Encroachment, deforestation eat up Chhor forest land
UMERKOT: Encroachment and deforestation over the years has reduced the Chhor reserve forest, which used to cover an area of 3,000 acres, to a mere fraction of its original size.
Declared as a protected site by the British government in 1927, the forest contained five of the seven arid-zone plants in the red list released in 2010 by the environment ministry with collaboration of the International Union for Conservation of Nature.
Even though it has always remained a protected site, ie even before 1947, most of its land has been encroached upon in some way or other. Only 300 acres of forest land has been left.
According to environmentalist Bharamul Amrani, even during the colonial rule no one was allowed to cut even a dead tree without seeking the permission of the mukhtiarkar. “Under Section 26 of the Sindh Forest Act 1927 and under the Sindh Environment Protection Act 1997, all activities harming the environment, trees or biodiversity of the area were prohibited,” he said.
Four years ago, the forest department banned cutting the Khabar (Salvadora persica) tree. Before this, the same order had been issued by the district and sessions court, Mithi.
Twenty years ago, 800 acres of land was given away by the government to the military so that the Chhor cantonment could be established, said Rano Mangrio, a landlord from nearby Tebhri village.
He said that 20 years ago, the forest used to cover an area of 3,000 acres but about only 300 acres of it remained now.
Dilbar Bhayo, a resident of New Chhor area adjacent to the forest, saod that around 2,000 acres was encroached upon by the area people with the help of forest guards. He said that 20 settlements had been set up on different spots on the forest land.
According to Mr Bhayo, four forest guards were involved in chopping trees and selling timber. “One forest guard has occupied 70 acres of land near the tomb of saint Nasrullah and is using it to grow crops and dig out sand for construction purposes,” he said. “This guard also set up Government Primary School Haji Ahmed Mangrio just to keep occupation of the land. There is neither a village nor a settlement near the school.”
Moreover, said Mr Bhayo, the forest guard has also given a portion of his land to a contractor to dig out reti bajri.
“The contractor sells each trolley for between Rs5,000 and Rs7,000 while pays the forest guard Rs1,500 per trolley.”
He blamed the forest department for its lax attitude, saying that old laws had not been reviewed or updated. “The department imposes a fine of only Rs300 on anyone who built a house on the forest land,” he said.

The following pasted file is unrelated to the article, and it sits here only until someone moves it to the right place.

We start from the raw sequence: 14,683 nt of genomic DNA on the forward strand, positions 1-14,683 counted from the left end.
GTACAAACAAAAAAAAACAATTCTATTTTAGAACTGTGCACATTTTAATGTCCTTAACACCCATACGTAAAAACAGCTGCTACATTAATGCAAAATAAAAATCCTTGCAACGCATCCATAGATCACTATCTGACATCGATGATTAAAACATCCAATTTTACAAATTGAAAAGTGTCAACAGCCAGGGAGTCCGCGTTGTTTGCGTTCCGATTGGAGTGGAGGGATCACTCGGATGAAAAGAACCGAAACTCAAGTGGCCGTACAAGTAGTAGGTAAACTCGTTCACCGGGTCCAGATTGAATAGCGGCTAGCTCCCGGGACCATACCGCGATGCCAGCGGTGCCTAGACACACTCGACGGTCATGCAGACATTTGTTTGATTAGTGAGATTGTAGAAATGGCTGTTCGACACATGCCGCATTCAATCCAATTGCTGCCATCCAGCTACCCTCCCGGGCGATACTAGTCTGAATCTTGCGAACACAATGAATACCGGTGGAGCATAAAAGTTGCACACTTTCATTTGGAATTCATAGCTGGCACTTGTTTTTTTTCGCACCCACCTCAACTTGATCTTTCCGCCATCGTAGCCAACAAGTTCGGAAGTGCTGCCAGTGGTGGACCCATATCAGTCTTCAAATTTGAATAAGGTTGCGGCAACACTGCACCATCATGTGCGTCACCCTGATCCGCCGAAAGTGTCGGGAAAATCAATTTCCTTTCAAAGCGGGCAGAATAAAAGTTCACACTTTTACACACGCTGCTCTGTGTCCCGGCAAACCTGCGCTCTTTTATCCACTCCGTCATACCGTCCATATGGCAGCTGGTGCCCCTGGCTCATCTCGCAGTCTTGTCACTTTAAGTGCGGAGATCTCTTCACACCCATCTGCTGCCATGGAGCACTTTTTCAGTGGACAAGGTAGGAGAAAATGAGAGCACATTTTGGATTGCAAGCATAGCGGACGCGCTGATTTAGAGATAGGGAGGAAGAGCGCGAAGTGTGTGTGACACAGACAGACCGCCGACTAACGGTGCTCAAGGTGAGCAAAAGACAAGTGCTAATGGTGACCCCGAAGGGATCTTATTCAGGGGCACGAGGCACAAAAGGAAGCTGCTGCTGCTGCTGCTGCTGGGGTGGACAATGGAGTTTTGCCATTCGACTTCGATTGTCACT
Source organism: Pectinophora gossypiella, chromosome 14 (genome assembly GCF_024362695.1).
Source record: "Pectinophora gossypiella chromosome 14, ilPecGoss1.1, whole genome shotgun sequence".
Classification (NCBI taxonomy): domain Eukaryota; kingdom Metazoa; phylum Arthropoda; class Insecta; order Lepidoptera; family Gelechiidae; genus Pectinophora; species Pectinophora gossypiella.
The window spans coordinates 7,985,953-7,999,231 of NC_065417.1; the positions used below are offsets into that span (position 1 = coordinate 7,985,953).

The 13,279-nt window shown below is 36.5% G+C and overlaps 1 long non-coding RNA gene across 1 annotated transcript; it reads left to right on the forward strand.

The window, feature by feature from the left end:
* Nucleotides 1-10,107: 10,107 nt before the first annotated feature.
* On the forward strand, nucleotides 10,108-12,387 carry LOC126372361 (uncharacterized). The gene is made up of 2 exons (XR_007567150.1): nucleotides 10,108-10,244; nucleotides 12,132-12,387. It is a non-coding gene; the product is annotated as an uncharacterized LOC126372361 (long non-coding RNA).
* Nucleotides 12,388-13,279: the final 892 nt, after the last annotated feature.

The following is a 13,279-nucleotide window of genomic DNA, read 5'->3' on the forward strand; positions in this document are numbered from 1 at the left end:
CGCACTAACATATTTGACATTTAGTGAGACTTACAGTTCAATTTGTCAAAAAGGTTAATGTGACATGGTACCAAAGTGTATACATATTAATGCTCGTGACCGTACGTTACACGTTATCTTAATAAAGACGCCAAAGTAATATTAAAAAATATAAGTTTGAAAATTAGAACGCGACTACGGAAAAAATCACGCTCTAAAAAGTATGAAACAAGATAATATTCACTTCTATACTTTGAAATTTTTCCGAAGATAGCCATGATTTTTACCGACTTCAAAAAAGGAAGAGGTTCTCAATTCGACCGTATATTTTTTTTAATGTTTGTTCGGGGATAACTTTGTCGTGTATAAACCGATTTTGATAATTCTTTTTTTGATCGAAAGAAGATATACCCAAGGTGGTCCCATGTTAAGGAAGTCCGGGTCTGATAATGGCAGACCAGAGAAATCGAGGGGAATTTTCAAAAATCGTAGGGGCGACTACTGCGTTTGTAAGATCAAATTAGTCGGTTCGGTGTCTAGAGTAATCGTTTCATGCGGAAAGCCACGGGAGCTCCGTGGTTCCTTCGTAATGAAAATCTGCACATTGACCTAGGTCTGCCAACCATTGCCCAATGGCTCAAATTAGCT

Three other forest guards were named by Mr Bhayo for taking bribes from encroachers and people who cut trees.
Sheperd Abbas Mangrio, supported the allegation, saying that the forest guards took money for allowing herdsmen for grazing their cattle on the forest land.
When contacted by Dawn, all of the forest guards refused to comment on the issue.
Meanwhile, a forest officer admitted while talking to Dawn that the department knew that forest guards were involved in encroachment, deforestation and selling sand dug from the forest land, but they got away with it because they were ‘influential’.
Explaining government regulations, he said that the forest department could demolish a house built on forest land within 24 hours. Otherwise, the owner could pay a fine of Rs300 for six years.
Besides houses built on forest lands, said the forest officer, vehicles taking away timber are also fined. A donkey cart can be fined from Rs500 to Rs1,500, a Datsun truck from Rs2,500 to Rs3,000 while a tractor trolley can be fined from Rs5,000 to Rs10,000 if found with chopped forest trees.
He said that the forest department had planted new trees in the forest but the trees were cut down before they could grow.
Alluding to another reason for degeneration of the forest, the forest officer said that two decades ago water quota for the forest had been fixed.
He said that forest land had not been demarcated hence no one knew from where it began or ended and how much land was available in each taluka. This made proving encroachment difficult, he added.